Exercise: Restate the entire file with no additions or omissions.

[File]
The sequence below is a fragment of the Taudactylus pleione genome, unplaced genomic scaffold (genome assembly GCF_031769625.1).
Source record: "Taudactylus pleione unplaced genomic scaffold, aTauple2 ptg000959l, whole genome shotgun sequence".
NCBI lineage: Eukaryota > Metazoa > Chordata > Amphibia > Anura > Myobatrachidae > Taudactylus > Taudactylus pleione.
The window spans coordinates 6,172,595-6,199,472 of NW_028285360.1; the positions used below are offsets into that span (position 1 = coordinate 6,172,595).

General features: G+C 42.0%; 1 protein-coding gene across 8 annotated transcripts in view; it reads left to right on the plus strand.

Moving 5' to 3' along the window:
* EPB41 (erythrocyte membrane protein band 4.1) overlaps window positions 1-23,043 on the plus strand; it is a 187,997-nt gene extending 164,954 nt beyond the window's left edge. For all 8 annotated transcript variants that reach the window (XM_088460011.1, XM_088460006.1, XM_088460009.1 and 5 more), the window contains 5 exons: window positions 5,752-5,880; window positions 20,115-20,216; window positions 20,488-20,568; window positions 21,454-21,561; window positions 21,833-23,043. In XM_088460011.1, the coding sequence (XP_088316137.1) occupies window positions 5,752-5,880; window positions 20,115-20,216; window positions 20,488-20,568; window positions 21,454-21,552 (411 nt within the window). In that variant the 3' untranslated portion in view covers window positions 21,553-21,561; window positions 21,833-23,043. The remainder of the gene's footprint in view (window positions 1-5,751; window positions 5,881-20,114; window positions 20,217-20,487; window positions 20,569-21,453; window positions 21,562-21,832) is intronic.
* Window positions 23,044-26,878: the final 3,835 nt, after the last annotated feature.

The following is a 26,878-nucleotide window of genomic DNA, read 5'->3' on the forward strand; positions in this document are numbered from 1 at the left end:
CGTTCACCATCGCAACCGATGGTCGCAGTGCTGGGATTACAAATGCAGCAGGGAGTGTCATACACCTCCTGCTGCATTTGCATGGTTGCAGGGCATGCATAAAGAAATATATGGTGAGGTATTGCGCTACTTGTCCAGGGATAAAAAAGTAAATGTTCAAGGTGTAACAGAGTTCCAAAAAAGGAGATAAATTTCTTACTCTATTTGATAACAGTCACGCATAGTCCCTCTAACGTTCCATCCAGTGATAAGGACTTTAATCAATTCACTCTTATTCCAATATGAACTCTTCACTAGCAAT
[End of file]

The sequence below is a fragment of the Taudactylus pleione genome, unplaced genomic scaffold (genome assembly GCF_031769625.1).
Source record: "Taudactylus pleione unplaced genomic scaffold, aTauple2 ptg000959l, whole genome shotgun sequence".
NCBI lineage: Eukaryota > Metazoa > Chordata > Amphibia > Anura > Myobatrachidae > Taudactylus > Taudactylus pleione.
The window spans coordinates 6,172,595-6,199,472 of NW_028285360.1; the positions used below are offsets into that span (position 1 = coordinate 6,172,595).

General features: G+C 42.0%; 1 protein-coding gene across 8 annotated transcripts in view; it reads left to right on the plus strand.

Moving 5' to 3' along the window:
* EPB41 (erythrocyte membrane protein band 4.1) overlaps window positions 1-23,043 on the plus strand; it is a 187,997-nt gene extending 164,954 nt beyond the window's left edge. For all 8 annotated transcript variants that reach the window (XM_088460011.1, XM_088460006.1, XM_088460009.1 and 5 more), the window contains 5 exons: window positions 5,752-5,880; window positions 20,115-20,216; window positions 20,488-20,568; window positions 21,454-21,561; window positions 21,833-23,043. In XM_088460011.1, the coding sequence (XP_088316137.1) occupies window positions 5,752-5,880; window positions 20,115-20,216; window positions 20,488-20,568; window positions 21,454-21,552 (411 nt within the window). In that variant the 3' untranslated portion in view covers window positions 21,553-21,561; window positions 21,833-23,043. The remainder of the gene's footprint in view (window positions 1-5,751; window positions 5,881-20,114; window positions 20,217-20,487; window positions 20,569-21,453; window positions 21,562-21,832) is intronic.
* Window positions 23,044-26,878: the final 3,835 nt, after the last annotated feature.

The following is a 26,878-nucleotide window of genomic DNA, read 5'->3' on the forward strand; positions in this document are numbered from 1 at the left end:
CGTTCACCATCGCAACCGATGGTCGCAGTGCTGGGATTACAAATGCAGCAGGGAGTGTCATACACCTCCTGCTGCATTTGCATGGTTGCAGGGCATGCATAAAGAAATATATGGTGAGGTATTGCGCTACTTGTCCAGGGATAAAAAAGTAAATGTTCAAGGTGTAACAGAGTTCCAAAAAAGGAGATAAATTTCTTACTCTATTTGATAACAGTCACGCATAGTCCCTCTAACGTTCCATCCAGTGATAAGGACTTTAATCAATTCACTCTTATTCCAATATGAACTCTTCACTAGCAAT